at the top, then going all the way back down, and picking up the next batch. The North-West Mounted Police had decreed
any prospectors entering Canada had to carry 1,000lbs of supplies, enough to last a year. For those unable to afford Skagway’s outrageous
mule rental prices, that meant the best part of a week just getting all their equipment
up Chilkoot Pass. That’s if they survived. Thanks to the awful weather and the inexperience
of most climbing it, Chilkoot Pass saw a huge proportion of the deaths that occurred during
the rush. There were deaths by hypothermia, deaths caused
by people slipping and falling. In April, 1898, there were three avalanches
in just twenty four hours, killing a total of 70 people. Still, Chilkoot Pass was just one way of getting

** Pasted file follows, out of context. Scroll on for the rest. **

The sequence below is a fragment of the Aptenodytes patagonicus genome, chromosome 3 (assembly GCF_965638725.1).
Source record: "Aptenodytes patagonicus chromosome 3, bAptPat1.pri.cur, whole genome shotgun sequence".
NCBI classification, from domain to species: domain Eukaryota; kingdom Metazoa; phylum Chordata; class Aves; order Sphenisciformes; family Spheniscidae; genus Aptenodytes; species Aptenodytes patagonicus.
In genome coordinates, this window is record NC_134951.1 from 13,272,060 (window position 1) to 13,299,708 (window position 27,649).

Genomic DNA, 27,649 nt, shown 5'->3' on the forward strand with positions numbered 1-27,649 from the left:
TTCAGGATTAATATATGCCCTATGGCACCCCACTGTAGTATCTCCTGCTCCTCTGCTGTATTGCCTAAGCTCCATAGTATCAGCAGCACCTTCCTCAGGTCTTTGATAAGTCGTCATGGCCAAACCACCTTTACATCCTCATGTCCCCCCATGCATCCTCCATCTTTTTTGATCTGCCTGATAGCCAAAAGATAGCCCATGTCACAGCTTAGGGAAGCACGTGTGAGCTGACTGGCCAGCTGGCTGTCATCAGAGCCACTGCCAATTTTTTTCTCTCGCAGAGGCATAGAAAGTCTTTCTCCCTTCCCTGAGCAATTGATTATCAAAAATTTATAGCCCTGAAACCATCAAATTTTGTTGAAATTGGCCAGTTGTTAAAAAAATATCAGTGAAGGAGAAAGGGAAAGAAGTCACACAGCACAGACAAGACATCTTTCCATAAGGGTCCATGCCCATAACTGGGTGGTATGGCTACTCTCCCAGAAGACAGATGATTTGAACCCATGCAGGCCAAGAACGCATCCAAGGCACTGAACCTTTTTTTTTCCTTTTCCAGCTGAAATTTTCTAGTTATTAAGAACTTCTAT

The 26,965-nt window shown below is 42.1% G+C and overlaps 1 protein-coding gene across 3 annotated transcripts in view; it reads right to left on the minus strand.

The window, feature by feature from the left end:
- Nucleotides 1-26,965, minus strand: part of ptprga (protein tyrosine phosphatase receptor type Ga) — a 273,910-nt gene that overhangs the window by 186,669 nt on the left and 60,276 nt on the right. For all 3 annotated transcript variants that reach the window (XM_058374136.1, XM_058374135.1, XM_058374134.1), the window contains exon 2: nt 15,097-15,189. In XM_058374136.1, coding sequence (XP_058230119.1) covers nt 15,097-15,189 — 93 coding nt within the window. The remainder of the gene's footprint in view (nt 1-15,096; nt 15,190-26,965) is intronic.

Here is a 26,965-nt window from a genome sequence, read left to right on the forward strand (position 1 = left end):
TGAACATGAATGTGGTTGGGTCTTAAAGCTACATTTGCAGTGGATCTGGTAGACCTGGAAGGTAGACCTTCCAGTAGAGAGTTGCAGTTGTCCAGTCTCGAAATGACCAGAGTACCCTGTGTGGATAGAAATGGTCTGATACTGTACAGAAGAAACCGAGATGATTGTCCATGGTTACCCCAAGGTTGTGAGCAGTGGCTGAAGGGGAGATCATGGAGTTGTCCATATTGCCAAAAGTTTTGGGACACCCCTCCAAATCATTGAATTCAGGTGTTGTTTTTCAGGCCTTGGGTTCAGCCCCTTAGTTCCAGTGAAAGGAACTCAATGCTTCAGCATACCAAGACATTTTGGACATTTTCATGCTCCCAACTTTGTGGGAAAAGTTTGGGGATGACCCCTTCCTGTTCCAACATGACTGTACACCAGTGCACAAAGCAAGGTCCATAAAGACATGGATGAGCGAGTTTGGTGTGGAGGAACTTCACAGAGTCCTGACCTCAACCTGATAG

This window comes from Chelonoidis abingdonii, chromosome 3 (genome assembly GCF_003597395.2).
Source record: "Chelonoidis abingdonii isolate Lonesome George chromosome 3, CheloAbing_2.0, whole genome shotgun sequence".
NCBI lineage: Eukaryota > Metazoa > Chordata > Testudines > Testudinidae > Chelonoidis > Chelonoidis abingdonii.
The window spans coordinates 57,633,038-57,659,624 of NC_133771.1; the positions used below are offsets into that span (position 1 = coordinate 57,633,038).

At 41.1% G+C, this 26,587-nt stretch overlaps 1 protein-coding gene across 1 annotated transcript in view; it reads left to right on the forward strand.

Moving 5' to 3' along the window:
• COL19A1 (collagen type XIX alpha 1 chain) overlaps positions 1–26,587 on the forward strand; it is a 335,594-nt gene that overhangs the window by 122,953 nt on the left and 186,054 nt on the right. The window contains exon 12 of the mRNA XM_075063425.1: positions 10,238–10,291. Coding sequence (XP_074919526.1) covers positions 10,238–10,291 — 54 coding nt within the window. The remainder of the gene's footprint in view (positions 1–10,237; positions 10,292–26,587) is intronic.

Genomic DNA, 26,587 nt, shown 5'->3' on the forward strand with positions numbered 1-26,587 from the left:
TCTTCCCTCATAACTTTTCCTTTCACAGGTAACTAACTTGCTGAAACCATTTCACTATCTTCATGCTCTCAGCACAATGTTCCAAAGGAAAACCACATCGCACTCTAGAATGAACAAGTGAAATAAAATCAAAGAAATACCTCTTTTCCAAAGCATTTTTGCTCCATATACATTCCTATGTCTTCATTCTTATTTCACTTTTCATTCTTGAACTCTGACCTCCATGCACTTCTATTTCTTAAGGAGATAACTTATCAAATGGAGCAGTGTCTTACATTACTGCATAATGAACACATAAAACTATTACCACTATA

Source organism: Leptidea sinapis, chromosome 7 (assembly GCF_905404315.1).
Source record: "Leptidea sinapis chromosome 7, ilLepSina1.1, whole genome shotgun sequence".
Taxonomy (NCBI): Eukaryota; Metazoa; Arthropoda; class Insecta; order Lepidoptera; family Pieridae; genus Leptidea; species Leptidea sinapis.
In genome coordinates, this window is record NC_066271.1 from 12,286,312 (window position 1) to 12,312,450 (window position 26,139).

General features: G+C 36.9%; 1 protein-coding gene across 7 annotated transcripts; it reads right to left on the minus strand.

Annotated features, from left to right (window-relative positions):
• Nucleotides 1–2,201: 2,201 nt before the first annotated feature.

to Bennett Lake. If you didn’t want to be swept away by a
snowslide, you could always take the route over White Pass. Or, to give it its more-accurate nickname,
“Dead Horse Trail”. Sections of White Pass involved a path a mere
two feet wide, with a sheer cliff on one side, and a 500ft drop on the other. So many horses fell down that drop that it
got the name Dead Horse Gulch. You can still see their bones there today. Whether you went by “Snowy Mountain Death
Slide Pass” or “Kill all the Horses Trail,” though, you were always destined to end up
at Bennett Lake. Remember how we said that you could sail a
boat from Bennett Lake to Klondike and fortune? What we neglected to mention is that you had